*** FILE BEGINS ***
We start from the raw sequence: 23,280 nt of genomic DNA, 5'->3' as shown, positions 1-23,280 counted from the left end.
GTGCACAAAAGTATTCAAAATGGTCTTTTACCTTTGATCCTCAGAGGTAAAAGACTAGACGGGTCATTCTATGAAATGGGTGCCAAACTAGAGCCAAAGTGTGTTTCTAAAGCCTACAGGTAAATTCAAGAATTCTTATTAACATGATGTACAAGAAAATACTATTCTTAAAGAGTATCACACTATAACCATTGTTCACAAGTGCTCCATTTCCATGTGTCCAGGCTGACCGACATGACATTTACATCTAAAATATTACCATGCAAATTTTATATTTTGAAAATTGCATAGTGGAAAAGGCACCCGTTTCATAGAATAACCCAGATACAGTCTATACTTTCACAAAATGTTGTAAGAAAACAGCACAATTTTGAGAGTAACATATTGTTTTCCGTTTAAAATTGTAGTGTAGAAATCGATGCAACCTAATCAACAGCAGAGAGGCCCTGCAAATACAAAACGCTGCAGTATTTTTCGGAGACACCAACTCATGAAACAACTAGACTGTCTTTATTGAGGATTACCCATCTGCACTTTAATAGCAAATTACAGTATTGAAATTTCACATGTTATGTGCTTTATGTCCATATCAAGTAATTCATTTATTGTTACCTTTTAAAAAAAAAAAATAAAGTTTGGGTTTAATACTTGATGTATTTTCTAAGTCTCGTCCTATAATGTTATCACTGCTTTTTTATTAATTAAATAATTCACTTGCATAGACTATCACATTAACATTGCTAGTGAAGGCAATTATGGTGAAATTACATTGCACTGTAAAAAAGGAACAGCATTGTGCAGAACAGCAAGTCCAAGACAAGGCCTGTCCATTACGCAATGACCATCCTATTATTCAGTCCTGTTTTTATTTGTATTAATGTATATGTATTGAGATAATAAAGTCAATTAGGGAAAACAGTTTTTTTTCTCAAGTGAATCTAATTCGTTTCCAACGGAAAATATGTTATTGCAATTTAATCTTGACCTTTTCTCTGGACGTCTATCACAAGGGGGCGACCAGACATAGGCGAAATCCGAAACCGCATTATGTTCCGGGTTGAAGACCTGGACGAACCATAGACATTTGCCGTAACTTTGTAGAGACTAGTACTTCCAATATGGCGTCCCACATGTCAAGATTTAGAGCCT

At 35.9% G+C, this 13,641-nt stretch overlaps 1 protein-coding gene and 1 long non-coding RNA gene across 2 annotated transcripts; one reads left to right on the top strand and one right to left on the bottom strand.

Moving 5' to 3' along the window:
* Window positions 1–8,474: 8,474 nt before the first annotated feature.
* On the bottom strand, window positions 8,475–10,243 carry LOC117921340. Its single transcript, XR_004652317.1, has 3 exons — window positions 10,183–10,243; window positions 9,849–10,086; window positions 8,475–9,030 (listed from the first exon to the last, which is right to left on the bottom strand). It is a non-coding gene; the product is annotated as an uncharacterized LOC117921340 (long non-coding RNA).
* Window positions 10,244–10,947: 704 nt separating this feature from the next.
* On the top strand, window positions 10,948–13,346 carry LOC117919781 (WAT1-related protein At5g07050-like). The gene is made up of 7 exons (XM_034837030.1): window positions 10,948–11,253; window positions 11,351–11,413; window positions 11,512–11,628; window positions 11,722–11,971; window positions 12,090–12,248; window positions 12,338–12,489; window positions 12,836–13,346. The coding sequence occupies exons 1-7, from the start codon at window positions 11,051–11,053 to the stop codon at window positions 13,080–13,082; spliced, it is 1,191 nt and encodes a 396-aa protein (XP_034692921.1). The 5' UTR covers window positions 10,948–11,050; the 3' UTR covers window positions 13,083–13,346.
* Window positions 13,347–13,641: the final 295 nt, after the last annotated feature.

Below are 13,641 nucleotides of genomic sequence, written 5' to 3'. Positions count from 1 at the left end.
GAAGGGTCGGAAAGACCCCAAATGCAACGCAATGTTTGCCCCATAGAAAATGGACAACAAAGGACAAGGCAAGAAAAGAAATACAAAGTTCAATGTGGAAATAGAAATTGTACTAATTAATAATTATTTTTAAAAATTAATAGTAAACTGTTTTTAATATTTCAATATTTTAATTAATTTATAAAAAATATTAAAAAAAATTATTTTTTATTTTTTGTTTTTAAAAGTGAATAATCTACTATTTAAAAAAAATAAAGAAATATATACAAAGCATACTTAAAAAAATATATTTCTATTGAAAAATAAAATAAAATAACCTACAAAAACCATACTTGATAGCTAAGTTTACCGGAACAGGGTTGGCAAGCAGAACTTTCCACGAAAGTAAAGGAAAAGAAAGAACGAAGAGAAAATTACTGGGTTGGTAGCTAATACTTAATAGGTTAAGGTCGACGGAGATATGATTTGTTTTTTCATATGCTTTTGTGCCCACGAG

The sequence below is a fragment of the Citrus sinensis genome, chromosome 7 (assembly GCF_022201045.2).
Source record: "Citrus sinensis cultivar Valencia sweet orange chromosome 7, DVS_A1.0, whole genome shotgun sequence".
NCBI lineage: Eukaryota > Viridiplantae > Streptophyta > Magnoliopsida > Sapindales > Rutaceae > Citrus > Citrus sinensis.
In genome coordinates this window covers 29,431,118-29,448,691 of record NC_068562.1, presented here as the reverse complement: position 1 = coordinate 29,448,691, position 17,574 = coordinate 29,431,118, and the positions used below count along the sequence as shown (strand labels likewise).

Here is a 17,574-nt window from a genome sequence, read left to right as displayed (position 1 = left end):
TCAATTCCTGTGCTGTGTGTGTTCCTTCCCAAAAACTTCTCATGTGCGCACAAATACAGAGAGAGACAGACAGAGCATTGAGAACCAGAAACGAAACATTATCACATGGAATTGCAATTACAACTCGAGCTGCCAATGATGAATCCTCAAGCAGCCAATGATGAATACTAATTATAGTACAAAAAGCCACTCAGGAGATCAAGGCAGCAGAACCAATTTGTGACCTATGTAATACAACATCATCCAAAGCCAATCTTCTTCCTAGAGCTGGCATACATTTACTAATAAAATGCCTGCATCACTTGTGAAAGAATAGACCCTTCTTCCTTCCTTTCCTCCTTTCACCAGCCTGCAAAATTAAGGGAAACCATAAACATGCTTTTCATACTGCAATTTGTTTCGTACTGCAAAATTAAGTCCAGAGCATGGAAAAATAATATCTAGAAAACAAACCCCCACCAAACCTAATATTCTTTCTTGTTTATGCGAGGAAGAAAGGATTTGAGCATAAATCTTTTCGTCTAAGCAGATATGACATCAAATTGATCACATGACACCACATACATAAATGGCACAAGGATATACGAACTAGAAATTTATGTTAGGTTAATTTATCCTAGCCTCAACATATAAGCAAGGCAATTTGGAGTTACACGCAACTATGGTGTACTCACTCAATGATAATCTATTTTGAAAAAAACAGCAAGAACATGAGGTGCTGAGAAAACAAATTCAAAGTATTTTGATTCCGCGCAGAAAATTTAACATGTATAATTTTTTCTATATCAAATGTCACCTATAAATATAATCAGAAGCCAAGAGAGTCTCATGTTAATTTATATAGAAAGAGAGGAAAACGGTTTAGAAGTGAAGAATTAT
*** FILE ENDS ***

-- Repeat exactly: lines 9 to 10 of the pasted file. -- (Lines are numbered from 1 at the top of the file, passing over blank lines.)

* Window positions 13,347–13,641: the final 295 nt, after the last annotated feature.

Below are 13,641 nucleotides of genomic sequence, written 5' to 3'. Positions count from 1 at the left end.